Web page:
The top members of the governor’s administration picked the time to inflict the most severe damage – the first day of school – then coordinated a cover-up of their alleged crimes. Two prominent former members of Christie’s team are now facing a nine-count criminal indictment, with an apparent trial on the way.
 
But the Jersey Journal flagged an interesting detail that was also revealed, though largely overlooked, on Friday

    Buried in the 30-page federal indictment of two key figures in the Bridgegate scandal is additional confirmation that Gov. Christie Christie’s office had it in for Mayor Steve Fulop.
     
    There was a “coordinated and deliberate refusal by the conspirators to communicate with, meet or respond” to Fulop after he became mayor in July 2013, according to the nine-count indictment of Bridget Anne Kelly, Christie’s ex-chief of staff, and Bill Baroni, formerly Christie’s top appointee at the Port Authority.


I can appreciate the fact that it’s tough to keep track of all of the various scandals surrounding the Republican governor’s office, but these new details about the governor’s office punishing the mayor of Jersey City reinforce an alarming pattern of abuse from Team Christie. Read more

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Christie ally David Wildstein pleads guilty, says Bridgegate closures were retribution
By Thomas Zambito | NJ Advance Media for NJ.com
on May 01, 2015 at 11:41 AM, updated May 01, 2015 at 2:23 PM

NEWARK — Former Port Authority executive David Wildstein pleaded guilty Friday to his role in the politically motivated closure of local access lanes to the George Washington Bridge.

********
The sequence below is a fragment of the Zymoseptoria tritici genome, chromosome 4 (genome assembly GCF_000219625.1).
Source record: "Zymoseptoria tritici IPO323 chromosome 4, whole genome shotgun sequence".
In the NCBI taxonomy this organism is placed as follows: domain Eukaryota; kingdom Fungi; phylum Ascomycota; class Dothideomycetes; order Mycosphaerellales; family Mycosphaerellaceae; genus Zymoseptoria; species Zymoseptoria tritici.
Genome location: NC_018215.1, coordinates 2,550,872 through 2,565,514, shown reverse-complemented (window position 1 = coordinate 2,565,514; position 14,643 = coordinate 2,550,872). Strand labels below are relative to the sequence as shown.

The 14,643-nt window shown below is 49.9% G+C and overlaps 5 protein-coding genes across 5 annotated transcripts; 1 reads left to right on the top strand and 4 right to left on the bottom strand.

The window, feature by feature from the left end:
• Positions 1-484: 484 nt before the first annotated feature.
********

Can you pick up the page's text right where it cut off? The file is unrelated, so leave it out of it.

Wildstein, 53, admitted in federal court to conspiring with former Port Authority Deputy Executive Director William Baroni and Gov. Chris Christie's former Deputy Chief of Staff Bridget Anne Kelly to "punish" Fort Lee mayor Mark Sokolich for not endorsing Christie's re-election bid.

Appearing before Judge Susan D. Wigenton, Wildstein pleaded guilty to conspiracy to misapply property of the Port Authority and conspiracy to violate the civil rights of Fort Lee residents in the September 2013 lane closings.

He was released on a $100,000 personal recognizance bond in return for his cooperation with the government and faces 21 to 27 months in federal prison. Read more

--

Bridgegate: Bill Baroni, Bridget Kelly indicted on 9 counts
By Kelly Heyboer | NJ Advance Media for NJ.com
on May 01, 2015 at 12:44 PM, updated May 01, 2015 at 3:06 PM

NEWARK — Two key figures in the Bridgegate scandal — Bill Baroni and Bridget Anne Kelly — were each indicted on nine counts of conspiracy, fraud and related charges, according to court documents unsealed Friday.

Baroni, the former deputy executive director of the Port Authority of New York and New Jersey, and Kelly, a former deputy chief of staff of Gov. Chris Christie, allegedly conspired to close the local access lanes of the George Washington Bridge in 2013.

The most serious charges in the indictment carry a maximum penalty of up to 20 years in prison, the U.S. Attorney's office said. Read more

--